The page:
His idea was to extend to all his worthless subjects, even after all the havoc they had wrought and the dishonor and insults they had heaped upon the Crown, an incredibly gracious offer of full amnesty and of restoration of all the rights and privileges of citizenship. What stupendous mercy! Unimaginable, given their wicked behavior. They all deserved to a man (and woman) to be roasted. Yet here is their sovereign extending to his worthless subjects an offer of redemption. Amazing grace!

But that keynote was part of the whole plan. Crucial to his ends was winning over his disobedient subjects on such terms that when they finally turned, it would be crystal clear to the whole realm and beyond that their restoration to favor and privilege in the kingdom was accomplished strictly and solely by the king's power, his wisdom, his knowledge and sovereign initiative alone. Their 'salvation' was, he wanted it to be evident, in no way indebted to any merit or noble action on their part. The whole plan was built around just that premise and outcome.

The mechanics are by no means entirely clear, but I guess you could say that it all started unfolding long before the rebellion, an event, remember, which the king anticipated and had incorporated into his plan from the first.

One day well before this ugly turn of events took place, the king of Gaia directed a royal scribe bring to the throne room an official state roll of all the citizens of his realm. As he looked down the list of his unworthy subjects, every so often the King would order the scribe to record a name on a separate list. When he had finished, the sovereign told his scribe to entitle the second list "The Roll of the Elect and Heirs of the Kingdom." Of course at that point in time the scribe had no idea what of make of this, but, as commanded, dutifully returned the list to the royal archives for safekeeping.

In time after the great revolt occurred, it was like Gaia sat in some great darkness. The inhabitants seemed in the grip of madness. It was anarchy almost. They not only were now alienated from the Crown, but it was evident thereafter that they were at war with one another and yes, even at odds with themselves. The repercussions were ugly and pervasive.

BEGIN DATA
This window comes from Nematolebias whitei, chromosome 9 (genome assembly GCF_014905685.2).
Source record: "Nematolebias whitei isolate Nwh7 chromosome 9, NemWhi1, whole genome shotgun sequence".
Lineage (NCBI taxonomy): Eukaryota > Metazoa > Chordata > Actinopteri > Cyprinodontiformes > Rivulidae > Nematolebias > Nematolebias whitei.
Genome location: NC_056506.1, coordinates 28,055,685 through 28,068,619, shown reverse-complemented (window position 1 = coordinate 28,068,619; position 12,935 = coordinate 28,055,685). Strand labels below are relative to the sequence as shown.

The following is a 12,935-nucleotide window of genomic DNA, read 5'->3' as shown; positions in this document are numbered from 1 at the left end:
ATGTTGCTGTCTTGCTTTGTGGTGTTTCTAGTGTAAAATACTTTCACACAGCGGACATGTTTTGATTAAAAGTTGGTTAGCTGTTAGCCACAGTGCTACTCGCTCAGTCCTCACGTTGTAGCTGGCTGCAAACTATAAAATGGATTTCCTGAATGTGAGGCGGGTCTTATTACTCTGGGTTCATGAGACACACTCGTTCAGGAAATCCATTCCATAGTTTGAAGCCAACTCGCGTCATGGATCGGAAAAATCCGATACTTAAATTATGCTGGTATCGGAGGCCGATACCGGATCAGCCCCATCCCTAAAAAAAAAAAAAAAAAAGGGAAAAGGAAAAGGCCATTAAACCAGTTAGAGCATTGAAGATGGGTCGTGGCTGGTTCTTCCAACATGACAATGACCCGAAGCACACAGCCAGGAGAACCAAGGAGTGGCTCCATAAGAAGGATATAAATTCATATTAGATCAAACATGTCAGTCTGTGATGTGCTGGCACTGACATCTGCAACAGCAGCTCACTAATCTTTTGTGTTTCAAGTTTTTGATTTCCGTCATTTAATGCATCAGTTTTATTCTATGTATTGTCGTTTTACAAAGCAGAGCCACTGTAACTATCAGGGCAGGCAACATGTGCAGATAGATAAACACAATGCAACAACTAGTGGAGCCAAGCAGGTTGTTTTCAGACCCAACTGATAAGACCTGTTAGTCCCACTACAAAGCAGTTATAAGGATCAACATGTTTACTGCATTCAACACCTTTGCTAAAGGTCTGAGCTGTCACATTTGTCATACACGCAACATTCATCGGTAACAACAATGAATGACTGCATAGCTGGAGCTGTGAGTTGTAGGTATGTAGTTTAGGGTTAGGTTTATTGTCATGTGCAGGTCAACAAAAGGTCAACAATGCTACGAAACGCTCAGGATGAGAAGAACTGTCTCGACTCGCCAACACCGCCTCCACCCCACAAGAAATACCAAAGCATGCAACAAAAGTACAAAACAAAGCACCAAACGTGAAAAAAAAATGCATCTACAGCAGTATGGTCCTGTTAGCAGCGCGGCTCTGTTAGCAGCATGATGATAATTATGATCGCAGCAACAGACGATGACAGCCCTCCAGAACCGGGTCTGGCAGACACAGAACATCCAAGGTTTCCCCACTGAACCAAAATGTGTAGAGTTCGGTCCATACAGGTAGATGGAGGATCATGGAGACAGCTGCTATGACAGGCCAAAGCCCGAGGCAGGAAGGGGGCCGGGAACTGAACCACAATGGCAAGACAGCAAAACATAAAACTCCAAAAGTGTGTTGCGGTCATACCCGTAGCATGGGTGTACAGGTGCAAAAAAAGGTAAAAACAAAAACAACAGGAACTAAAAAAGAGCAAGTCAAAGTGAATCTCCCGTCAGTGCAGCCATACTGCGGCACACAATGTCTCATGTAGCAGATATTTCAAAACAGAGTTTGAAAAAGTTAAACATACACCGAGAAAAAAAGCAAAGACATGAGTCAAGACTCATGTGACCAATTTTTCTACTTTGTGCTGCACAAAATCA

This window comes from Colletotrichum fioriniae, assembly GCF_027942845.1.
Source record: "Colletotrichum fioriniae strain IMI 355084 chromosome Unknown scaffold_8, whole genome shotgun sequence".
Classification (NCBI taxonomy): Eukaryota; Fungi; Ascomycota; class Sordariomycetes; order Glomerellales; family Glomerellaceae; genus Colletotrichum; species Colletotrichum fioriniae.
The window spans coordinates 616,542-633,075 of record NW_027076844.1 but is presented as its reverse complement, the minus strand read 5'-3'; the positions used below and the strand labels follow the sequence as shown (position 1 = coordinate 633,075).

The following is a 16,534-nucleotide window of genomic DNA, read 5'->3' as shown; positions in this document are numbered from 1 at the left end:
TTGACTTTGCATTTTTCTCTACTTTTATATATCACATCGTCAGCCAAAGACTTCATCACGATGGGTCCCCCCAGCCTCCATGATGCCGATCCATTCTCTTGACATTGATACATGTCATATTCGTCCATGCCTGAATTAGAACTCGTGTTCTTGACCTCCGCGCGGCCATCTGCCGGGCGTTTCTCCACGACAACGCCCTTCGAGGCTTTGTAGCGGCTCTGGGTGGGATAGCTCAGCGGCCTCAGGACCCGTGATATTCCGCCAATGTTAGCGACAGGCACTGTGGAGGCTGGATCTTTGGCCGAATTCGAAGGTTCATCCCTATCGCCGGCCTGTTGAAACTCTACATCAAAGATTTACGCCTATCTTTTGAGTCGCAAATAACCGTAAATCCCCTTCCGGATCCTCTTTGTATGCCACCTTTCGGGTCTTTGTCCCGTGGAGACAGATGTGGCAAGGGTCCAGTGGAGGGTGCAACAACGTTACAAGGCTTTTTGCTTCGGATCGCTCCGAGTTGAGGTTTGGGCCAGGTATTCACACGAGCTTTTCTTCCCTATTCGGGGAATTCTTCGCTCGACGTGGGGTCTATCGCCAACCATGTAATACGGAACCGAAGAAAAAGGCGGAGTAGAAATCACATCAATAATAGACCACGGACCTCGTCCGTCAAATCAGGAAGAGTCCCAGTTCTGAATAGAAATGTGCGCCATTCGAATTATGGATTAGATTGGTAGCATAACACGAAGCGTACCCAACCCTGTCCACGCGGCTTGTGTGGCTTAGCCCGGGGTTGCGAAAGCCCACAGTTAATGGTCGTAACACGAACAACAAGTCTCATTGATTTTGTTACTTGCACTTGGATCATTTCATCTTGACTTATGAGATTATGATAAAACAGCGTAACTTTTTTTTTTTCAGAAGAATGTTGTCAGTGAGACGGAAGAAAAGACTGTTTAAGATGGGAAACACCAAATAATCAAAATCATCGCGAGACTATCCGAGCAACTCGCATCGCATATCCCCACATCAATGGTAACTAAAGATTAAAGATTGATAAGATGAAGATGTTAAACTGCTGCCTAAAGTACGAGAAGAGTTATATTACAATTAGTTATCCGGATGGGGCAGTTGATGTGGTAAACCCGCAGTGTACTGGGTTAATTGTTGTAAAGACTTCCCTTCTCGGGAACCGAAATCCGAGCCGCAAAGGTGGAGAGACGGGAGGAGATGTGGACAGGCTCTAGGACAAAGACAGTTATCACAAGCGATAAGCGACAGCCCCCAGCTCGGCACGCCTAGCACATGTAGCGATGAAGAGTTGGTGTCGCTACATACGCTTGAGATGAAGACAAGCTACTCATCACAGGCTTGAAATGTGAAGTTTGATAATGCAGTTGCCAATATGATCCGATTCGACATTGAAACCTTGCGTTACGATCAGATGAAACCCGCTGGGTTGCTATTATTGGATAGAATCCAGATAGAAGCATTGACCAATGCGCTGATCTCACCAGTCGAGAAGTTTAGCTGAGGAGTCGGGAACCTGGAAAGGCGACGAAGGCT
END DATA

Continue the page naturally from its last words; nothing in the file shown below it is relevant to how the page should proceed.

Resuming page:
From the outside looking in, the King of Gaia seemed to be faced with a great moral dilemma. On the one hand he loved his subjects and desired to save them from the jaw and paw of the evil Lion, so to speak. On the other, justice had to be served. Love and injustice cannot coexist. The question was, how could he extend his love and yet honor his sense of justice?

Here is where this story gets even more amazing. The son of the king was privy to and involved in the whole plan from the start. He was just like his father in every way.

As part of the plan the son volunteered with the father's consent---are you ready for this?--- to be the scapegoat for the people. He volunteered to step forward to the bar of state justice and, offering himself as a legal substitute, allow the judge to inflict upon himself the full penalty of the people's traitorous actions. This way their criminality could be legally and justly pardoned. Provided, that is, the offenders would actually believe the report of what the son did that for them and did not hate the royal family so violently that for spite they would reject it any reconciliation

So upon a day it happened. The son paid a dear price to facilitate his father's gracious plan to make it possible for those reprobate and totally undeserving subjects to be reconciled with his father and put back in good standing with all the precious rights and privileges of upright citizens.

Now the plan really kicks into high gear. The next thing on the agenda is to get the word out. Heralds are posted to every corner of Gaia. Messenger after messenger publishes the good news, extending to the king's wretched, wicked subjects his gracious offer of full amnesty.

Their message was always the same. "A royal offer of amnesty is on the table. Just believe it and receive it. Full pardon. Whosoever will may come. The King's son suffered your penalty in your place. Believe the good news, embrace it and be reconciled to the King. Whosoever will may come and be restored to the rights and privileges of citizenship in the Kingdom."